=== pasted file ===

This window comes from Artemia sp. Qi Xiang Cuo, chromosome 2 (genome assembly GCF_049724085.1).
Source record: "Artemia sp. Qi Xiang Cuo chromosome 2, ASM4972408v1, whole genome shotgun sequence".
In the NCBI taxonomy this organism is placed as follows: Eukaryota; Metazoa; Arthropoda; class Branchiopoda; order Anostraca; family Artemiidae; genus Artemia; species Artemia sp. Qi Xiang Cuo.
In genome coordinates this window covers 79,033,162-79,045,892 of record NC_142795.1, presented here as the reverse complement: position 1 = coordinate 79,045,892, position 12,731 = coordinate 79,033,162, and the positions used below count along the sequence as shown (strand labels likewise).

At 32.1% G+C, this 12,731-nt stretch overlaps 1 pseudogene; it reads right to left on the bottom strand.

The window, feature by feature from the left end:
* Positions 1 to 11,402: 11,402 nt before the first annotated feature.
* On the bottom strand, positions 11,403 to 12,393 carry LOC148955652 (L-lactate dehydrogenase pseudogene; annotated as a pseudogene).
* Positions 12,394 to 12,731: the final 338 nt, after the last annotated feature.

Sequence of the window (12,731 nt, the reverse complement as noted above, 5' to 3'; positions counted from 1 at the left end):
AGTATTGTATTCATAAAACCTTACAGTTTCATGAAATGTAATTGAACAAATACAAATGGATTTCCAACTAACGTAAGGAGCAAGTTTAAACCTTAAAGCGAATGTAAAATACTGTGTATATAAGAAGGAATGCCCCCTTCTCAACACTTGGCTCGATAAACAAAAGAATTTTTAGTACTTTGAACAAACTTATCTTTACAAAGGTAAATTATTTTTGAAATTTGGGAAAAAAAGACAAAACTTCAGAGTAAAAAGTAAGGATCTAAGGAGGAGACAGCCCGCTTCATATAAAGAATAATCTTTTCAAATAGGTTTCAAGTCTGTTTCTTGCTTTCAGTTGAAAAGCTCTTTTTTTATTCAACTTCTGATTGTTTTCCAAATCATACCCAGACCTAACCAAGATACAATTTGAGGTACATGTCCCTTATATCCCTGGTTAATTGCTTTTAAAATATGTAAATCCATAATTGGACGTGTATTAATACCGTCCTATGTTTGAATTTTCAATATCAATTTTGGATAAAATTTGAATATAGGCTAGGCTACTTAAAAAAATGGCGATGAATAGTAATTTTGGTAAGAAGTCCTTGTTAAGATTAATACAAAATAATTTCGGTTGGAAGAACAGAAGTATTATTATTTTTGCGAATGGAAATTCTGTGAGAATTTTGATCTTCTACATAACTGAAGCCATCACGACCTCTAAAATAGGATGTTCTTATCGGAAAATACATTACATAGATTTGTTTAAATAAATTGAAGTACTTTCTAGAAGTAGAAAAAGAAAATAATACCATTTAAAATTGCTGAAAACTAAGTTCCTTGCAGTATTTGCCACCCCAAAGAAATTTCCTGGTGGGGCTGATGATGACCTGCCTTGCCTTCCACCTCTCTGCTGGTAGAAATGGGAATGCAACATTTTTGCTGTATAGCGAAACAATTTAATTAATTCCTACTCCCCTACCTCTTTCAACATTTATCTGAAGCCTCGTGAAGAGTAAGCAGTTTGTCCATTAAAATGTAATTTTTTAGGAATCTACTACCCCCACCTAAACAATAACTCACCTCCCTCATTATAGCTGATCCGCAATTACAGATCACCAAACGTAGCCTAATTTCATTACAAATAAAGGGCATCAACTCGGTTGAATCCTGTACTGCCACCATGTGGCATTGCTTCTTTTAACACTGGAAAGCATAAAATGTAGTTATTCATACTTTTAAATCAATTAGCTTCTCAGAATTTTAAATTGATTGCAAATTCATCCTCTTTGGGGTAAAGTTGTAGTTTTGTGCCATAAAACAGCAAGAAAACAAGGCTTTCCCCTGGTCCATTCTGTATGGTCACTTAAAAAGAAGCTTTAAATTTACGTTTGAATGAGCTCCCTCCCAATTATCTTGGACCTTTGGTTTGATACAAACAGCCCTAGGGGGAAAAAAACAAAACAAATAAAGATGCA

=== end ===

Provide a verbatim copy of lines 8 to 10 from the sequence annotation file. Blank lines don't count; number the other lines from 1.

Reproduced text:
* On the bottom strand, positions 11,403 to 12,393 carry LOC148955652 (L-lactate dehydrogenase pseudogene; annotated as a pseudogene).
* Positions 12,394 to 12,731: the final 338 nt, after the last annotated feature.

Sequence of the window (12,731 nt, the reverse complement as noted above, 5' to 3'; positions counted from 1 at the left end):